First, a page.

Against the backdrop of the U.S. Supreme Court’s historic decision Friday that the Constitution guarantees same-sex couples the right to marry, the 46th Annual Chicago Pride Parade will kick off this weekend in the Lakeview neighborhood and residents can expect an especially raucous and prideful celebration.
Justice Anthony Kennedy, typically the court’s swing vote, broke yet another tie between the conservative and liberal blocs and authored the opinion on behalf of the 5-4 majority.
“They ask for equal dignity in the eyes of the law,” Kennedy wrote of same-sex couples. “The Constitution grants them that right.”
Now the City of Chicago, which this year is implementing new measures to calm the parade’s effect on the Lakeview neighborhood, will see those measures tested by the anticipated celebratory atmosphere.
The parade, which typically draws hundreds of thousands of participants and spectators to the Lakeview neighborhood, has been testing the community’s infrastructure and patience and the City Council has warned this could the parade’s last year in Lakeview.
“As the popularity of the parade continues to grow in size, it has presented additional challenges,” said Erin Duffy, director of community outreach for Ald. Tom Tunney (44th).
The city, along with Tunney and Ald. Cappleman (46th), have been working to make sure the parade, which has been in Lakeview since 1971, stays safe for Lakeview residents and they instituted some changes they hope will cut down on the large crowds that gather after the parade and bring excessive littering and overcrowding to the neighborhood.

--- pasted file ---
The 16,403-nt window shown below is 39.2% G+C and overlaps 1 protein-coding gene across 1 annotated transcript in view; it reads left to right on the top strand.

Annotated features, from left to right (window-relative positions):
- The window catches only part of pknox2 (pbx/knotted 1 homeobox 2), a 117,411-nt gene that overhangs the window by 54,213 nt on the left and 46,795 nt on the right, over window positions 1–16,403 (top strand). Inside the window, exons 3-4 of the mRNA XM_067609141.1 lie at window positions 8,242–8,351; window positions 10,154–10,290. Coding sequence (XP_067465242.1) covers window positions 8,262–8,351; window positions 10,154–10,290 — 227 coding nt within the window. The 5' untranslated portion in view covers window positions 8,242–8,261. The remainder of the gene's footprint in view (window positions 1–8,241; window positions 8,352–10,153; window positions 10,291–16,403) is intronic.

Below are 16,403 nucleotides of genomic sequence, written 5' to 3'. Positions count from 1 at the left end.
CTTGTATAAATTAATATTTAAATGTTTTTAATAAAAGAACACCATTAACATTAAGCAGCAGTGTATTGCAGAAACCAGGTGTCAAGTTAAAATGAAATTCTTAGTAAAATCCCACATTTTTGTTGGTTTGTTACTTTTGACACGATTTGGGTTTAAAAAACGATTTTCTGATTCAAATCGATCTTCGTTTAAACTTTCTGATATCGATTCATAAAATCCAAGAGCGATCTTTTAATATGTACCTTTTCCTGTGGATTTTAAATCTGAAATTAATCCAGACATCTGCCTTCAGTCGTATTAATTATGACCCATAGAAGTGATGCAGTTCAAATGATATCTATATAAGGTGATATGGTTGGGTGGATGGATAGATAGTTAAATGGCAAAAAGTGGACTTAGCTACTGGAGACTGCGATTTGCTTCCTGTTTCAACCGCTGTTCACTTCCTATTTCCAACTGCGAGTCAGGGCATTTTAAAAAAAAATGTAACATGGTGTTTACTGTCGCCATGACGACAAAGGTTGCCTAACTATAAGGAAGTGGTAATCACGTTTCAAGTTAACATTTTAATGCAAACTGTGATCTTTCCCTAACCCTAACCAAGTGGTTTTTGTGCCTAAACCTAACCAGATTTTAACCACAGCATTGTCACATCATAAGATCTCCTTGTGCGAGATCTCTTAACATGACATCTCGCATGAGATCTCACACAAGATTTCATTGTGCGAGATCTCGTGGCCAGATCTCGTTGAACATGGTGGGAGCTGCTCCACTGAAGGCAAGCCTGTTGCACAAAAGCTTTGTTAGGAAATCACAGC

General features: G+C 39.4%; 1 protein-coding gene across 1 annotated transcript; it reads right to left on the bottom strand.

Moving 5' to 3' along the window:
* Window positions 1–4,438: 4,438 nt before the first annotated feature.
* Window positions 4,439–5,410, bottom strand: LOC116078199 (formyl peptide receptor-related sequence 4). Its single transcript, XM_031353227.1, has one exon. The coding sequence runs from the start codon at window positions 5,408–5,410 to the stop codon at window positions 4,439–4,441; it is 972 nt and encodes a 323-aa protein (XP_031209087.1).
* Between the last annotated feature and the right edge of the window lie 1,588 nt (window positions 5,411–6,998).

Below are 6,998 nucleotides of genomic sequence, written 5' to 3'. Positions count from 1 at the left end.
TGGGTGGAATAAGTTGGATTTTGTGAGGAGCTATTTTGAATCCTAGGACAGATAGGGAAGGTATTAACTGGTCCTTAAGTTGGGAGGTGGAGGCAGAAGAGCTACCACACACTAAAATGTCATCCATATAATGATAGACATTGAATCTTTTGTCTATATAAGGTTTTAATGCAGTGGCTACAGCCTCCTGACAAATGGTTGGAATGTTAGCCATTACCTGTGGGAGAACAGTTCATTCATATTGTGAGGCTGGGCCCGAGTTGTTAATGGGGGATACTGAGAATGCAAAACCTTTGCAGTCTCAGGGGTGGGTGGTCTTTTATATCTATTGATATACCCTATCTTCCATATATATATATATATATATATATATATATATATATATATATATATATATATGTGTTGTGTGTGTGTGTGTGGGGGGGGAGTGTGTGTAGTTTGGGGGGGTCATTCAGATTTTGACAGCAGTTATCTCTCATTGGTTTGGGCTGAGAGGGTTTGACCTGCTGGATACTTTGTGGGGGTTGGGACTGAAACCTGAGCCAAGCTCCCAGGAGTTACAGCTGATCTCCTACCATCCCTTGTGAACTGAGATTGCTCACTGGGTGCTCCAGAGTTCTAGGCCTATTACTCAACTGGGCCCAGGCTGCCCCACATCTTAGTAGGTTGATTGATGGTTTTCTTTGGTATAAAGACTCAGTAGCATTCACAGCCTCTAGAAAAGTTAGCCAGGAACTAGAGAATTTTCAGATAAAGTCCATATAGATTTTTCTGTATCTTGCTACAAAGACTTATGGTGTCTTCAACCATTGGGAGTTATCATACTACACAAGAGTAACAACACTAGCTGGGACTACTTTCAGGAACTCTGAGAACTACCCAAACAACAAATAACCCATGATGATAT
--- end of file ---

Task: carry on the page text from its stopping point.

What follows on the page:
Duffy said the changes include adding 90 off-duty Chicago police to patrol the parade and the presence of extra security. Duffy also said to enforce Chicago’s ban on open containers of alcohol, the police will enforce a strict no alcohol policy along the parade route and there will be several checkpoints along the way. Violators will be subject to a $1,000 fine.
“The checkpoints will really deter public drinking, since people will have to throw them out before entering the route,” Duffy said.
In addition to city collaboration, Tunney also organized an advisory group to discuss how the parade impacts the neighborhood and how to improve it.
The group, made up of local residents, the Lakeview Chamber of Commerce and the local police district, concluded that overcrowding, public intoxication and excessive littering were the main issues surrounding the parade. To combat those problems, the community stakeholders agreed on measures to shorten the parade, including limiting business participation in the parade and reducing the number of floats, which Duffy said will shorten the parade to about two hours instead of its usual three-hour time length.
Duffy acknowledged many of the issues are not from the parade itself but the crowds afterward and steps are being taken to disperse people.
“We’ve increased resources for cleanup after the parade,” she said, adding that many Lakeview bars have volunteered to close early at 2 a.m. instead of 4 a.m. to help thin out crowds quicker and eliminate excessive littering.